Killer Culture: Who is Selling Sex and Rebellion to Your Children?

Killer Culture: Who is Selling Sex and Rebellion to Your Children?
Is it just me or do children seem to be growing up far too quickly nowadays? Is it something about the clothes they wear, the things they say, or something you can’t quite put your finger on? And it’s not just how they are growing up, but what they are growing up into. As with the Pied Piper of old, it seems so many of today’s youth are being enticed down a very dark path indeed.
No, I don’t think I’m the only one who’s concerned about the situation, but maybe too many are so busy having a good time and ‘partying it up’ that they’re not thinking about what lies at the end of the trip.

Wolves in Sheep’s Clothing
”They want to be cool. They are impressionable and they have the cash. They are corporate America’s $150 billion dream.”
So begins TV documentary ‘The Merchants of Cool’, a head-turning exposé on the corporate world’s infiltration – and exploitation – of today’s youth market. It’s common strategy in the marketing world to use various techniques to survey and ‘plug in’ to one’s chosen market, to get a feel of what potential buyers want and are willing to pay for. Of course, many such marketing companies operate well within accepted business practice and ethical behaviour.
Sadly, however, there comes a point when marketing strategies clearly overstep ethical boundaries – and sometimes even threaten important social values. Journalist, Patricia Hersch, documented these corporate attempts to crack the youth market in her recent exposé: ‘A Tribe Apart: A Journey into the Heart of American Adolescence’. According to Hersch, marketers play on the deepest-felt psychological needs and vulnerabilities of youth to get the ‘low down’ on what’s happening in youth circles, the essence of ‘what’s hot and what’s not’.
The problem is, in order to get the attention of the youth element, the products being marketed – whether music, movies or accessories – have got to be ‘bigger and badder’ than that which has gone before. Some have even compared the ‘cornering of the teen market’ to the great wave of European Imperialism of the 19th Century, where every effort was made at personal financial gain – with little regard for the welfare of the inhabitants of the colonised nations.
One such marketing technique is to send spies into youth clubs and social settings to gather as much information on youth trends and the ‘youth vibe’ as possible. Another is to monitor internet chat forums – with or without the knowledge of those being monitored – something that seriously infringes our right to privacy and also threatens the emerging internet culture.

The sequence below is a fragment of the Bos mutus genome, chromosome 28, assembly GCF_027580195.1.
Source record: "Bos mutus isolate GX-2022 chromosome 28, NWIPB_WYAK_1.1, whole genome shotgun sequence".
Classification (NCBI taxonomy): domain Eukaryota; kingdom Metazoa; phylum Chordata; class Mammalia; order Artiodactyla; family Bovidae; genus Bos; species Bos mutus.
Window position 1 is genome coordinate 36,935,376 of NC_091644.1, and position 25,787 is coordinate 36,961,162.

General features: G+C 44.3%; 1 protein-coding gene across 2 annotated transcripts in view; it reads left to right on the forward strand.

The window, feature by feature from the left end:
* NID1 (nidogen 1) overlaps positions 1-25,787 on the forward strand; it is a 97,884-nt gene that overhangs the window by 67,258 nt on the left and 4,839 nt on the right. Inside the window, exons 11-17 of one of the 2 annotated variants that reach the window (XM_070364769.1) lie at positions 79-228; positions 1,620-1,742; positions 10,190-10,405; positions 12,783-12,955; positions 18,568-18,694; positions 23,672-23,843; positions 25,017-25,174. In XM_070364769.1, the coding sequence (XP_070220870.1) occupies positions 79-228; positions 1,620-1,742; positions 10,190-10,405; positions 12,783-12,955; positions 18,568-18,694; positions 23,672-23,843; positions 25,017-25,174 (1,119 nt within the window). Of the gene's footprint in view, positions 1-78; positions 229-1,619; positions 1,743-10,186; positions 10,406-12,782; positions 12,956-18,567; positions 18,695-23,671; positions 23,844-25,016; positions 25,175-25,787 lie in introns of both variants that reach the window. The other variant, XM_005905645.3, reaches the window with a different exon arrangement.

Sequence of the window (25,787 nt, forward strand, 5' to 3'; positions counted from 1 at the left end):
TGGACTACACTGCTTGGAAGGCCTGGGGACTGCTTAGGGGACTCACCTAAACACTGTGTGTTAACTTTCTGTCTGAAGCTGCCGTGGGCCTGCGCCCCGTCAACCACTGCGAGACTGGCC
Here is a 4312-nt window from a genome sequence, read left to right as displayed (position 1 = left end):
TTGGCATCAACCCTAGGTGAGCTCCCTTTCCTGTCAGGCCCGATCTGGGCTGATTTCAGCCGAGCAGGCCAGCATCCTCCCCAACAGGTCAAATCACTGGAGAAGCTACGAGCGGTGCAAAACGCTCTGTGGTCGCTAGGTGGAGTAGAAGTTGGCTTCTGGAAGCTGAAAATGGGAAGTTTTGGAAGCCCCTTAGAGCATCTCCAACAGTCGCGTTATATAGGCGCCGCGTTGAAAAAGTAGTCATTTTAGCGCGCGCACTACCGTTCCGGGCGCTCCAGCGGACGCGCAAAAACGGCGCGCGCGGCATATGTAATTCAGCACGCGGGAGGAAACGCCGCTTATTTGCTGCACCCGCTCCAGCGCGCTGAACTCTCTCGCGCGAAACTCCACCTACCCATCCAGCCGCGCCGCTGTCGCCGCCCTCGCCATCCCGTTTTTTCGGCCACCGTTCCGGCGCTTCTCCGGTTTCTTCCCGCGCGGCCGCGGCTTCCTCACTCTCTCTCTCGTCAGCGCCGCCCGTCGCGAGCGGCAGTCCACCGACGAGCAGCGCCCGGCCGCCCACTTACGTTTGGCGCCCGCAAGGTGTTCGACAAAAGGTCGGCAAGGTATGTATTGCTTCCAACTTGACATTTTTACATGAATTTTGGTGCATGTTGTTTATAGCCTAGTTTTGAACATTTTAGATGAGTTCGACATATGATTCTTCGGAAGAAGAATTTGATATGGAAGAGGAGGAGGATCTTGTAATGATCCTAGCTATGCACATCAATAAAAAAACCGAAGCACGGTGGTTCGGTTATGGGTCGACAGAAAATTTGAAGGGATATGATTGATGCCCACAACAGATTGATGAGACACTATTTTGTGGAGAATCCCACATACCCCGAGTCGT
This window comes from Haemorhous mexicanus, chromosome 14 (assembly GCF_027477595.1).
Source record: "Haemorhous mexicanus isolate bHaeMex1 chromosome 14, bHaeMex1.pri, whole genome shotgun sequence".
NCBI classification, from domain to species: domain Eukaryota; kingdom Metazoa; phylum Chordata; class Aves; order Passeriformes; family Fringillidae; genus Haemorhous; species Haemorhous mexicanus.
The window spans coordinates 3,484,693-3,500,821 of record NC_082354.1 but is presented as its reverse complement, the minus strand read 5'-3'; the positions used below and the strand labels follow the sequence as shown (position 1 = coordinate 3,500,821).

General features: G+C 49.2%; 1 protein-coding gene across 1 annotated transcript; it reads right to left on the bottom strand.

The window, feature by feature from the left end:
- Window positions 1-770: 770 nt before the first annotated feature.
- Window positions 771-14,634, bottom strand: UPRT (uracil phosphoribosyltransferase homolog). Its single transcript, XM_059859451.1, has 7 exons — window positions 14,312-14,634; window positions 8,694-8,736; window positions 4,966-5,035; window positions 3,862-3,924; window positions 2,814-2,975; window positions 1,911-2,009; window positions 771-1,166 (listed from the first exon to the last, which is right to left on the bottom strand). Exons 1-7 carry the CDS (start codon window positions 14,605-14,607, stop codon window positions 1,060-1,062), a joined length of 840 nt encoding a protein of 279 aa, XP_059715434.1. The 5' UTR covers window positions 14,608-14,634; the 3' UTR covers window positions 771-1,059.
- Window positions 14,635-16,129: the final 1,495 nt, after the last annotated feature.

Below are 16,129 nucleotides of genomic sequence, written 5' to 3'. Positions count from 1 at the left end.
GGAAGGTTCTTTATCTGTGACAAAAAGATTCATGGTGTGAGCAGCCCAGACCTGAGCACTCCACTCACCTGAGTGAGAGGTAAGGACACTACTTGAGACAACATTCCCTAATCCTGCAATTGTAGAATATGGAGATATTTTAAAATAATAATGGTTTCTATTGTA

It’s easy to say that the big corporations are merely plugging into a culture that’s already there and not influencing it in any way. According to editor and author, David Kupelian, however, many of today’s marketers do not merely copy, but actually influence the movement and flow of the often impressionable youth culture. They are not simply following and observing it, but ‘they are leading – downward’.
After a while, the whole ‘chicken or the egg’ concept starts to blur, and it is not clear whether the marketers are merely copying youth culture – or if youth culture is copying what the marketers sell them. According to media critic, Douglas Rushkoff, many times it’s a bit of both: “It’s a giant feedback loop. The media watches kids and then sells them an image of themselves. The kids then act on the media image, exaggerate it in an effort to be ‘more cool’, and the result is a vicious cycle.”
We need only to think of recent Hollywood films like ‘Borat’ or ‘Clerks 2’, where the key element is to ‘dare to dare’ – which in some cases even means pushing rape or bestiality as ‘cool’ or comical concepts.
To be fair, the situation is not perfectly suited to the South African scene. For one thing, South African youth are not as far down the ‘slippery slope’ of the modern entertainment world as their overseas counterparts. And, of course, neither the local marketing scene nor local youth are nearly as affluent or pleasure-driven as in the US. However, the strong influence of Hollywood and MTV culture on SA youth – and all around the world – is undeniable.
Where Have All the Children Gone?
New York University professor, Neil Postman, was during his lifetime one of the
premiere authorities on media and entertainment trends. In 1982 he penned the brilliant ‘The Disappearance of Childhood’ regarded as a classic work on the subject. For Postman, thanks to current media and entertainment trends, children today are being literally forced into adulthood before their time.
He gives the example of the Middle Ages; a time of relative barbarism and sexual openness. Because of the prevailing culture, children were privy to acts of sex and violence, whether brutal jousting contests (not as glamorous as cinema would have us believe), or in witnessing sexual acts at home as they were all forced to share the same family bed with their parents.
For Postman, children in these times had no childhood. They saw and took in things on a daily basis that the later West would never allow. For this reason, they had little of what we would call childhood or an ‘innocence period’. This all changed in later years, however, and by 1850 – a more civilised age – the need for a proper ‘childhood’ period became evident, when children could be sheltered from the harsh realities of life until such time as they reached their teens and could be introduced to the more dubious aspects of the world in a mature way, in keeping with their development.